This LDS musician keeps defying medical odds—and inspiring us all to live with the time we have.
“When I was born, the doctors said I had half a heart,” says Paul Cardall. “And essentially, that was right.”
Cardall, who was born with congenital heart defect (CHD), says doctors didn’t know if he had long to live. His tiny heart was missing the tricuspid valve (a condition called tricuspid atresia), a vital passageway that carries blood from the right atrium to the right ventricle. Without it, the heart cannot properly oxygenate blood for the rest of the body.
Cardall pulled through: when he was 22 hours old, doctors performed an open heart surgery that allowed him to live. But everyone knew that his life—however long it would be—would be difficult.
“I knew my heart had problems, and that was always in the back of my mind,” he says. “But my parents used it as a teaching tool. I’d always get priesthood blessings before treatments, and we came to see it as a blessing God gave us.”
Cardall’s childhood was punctuated by constant cardiologist visits and surgeries. By the time he was 15, he’d had a walnut-sized blister removed from his heart, had undergone a Fontan procedure (reconstructive heart surgery that redirects blood directly from the right atrium to the pulmonary arteries), and had a pacemaker installed.
What do Mormons believe about grace? The answers from these three LDS authors might surprise you.
In her new book, Amazed by Grace, Sheri Dew talks about the enabling power of grace and how we have constant access to it. She writes:
"When the Apostle Paul said, 'I can do all things through Christ which strengtheneth me,' he was describing grace." She goes on later to say that "the flow of divine help is continuous, everywhere present, waiting for us to seek help."
Illustrating this point with an analogy, she explains, "We shouldn’t treat or think about the Lord as we sometimes do about our visiting or home teachers when we’re ill and could use some help—we have to let them in to help us until we can solve our problems or clean the house first. If we think we have to conquer a bad habit or an addiction by ourselves, before we seek help, we most likely don’t understand grace."
In the face of so many self-righteous leaders, Jesus dared to defy cultural taboos against publicly associating with women by defending them and proclaiming their virtues.
In a bold disregard for male superiority, the Savior was not ashamed to describe Himself by using feminine images. He is the mother hen yearning to protect her own under her ample wings if they will come to Him in faith (Matthew 23:37; Luke 13:37), and the woman who searched her house until she found the lost coin (Luke 15:8–10). He invited all who were thirsty to come to Him and drink from His koilia (John 7:37–38), an interesting but debated image. The term refers to a “hollow of the body” and is typically translated as “belly” or “womb.”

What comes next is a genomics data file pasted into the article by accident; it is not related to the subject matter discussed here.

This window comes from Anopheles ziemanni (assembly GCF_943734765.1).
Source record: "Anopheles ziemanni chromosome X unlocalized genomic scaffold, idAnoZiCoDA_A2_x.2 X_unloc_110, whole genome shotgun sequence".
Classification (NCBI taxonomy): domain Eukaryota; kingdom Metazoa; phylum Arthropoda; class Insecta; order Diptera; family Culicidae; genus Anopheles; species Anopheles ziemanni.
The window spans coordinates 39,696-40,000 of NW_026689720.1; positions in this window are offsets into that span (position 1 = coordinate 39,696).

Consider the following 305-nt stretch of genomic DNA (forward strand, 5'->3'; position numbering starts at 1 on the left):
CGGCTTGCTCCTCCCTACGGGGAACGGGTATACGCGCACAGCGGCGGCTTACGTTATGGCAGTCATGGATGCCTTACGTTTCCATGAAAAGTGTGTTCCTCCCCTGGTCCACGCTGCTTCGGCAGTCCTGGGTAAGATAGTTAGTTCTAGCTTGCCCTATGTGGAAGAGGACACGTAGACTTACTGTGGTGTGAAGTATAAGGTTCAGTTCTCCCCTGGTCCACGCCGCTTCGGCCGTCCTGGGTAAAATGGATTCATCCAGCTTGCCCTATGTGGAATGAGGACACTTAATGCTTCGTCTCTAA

MR says: Click here to learn 40 Things You Didn't Know About Temple Square.
Temple Square, a 10-acre complex owned by The Church of Jesus Christ of Latter-day Saints, is one of Utah's most popular tourist attractions.
In 2009, Forbes ranked Temple Square the 16th most visited site in the United States, with 5 million annual visitors.
As the 185th Annual General Conference of the LDS Church approaches, Temple Square is preparing for its semiannual influx in visitors.
DeseretNews.com has compiled this list of 18 must-see attractions for new and seasoned visitors who will flock to Temple Square in the next two weeks.
View from the Church Office Building
Visitors can take in a view of the Salt Lake Valley and the Wasatch Mountains from the 26th floor of the LDS Church Office Building.
Observation decks are located on the east and west sides of the building.
The Church Office Building observation deck is open Monday to Friday from 9 a.m. to 4:30 p.m. (October through March) and Monday to Friday from 9 a.m. to 5 p.m. (April through September).
While candy is a great treat for your children on Easter, these gospel-centered gifts help keep your family focused on Christ and His gospel.
These 12-piece puzzles feature fun and colorful illustrations of Christ. We like how nicely they fit into a church bag—and they're perfect for keeping your children entertained when it's time to stay quiet. Keep things mixed up by switching between all four available puzzles.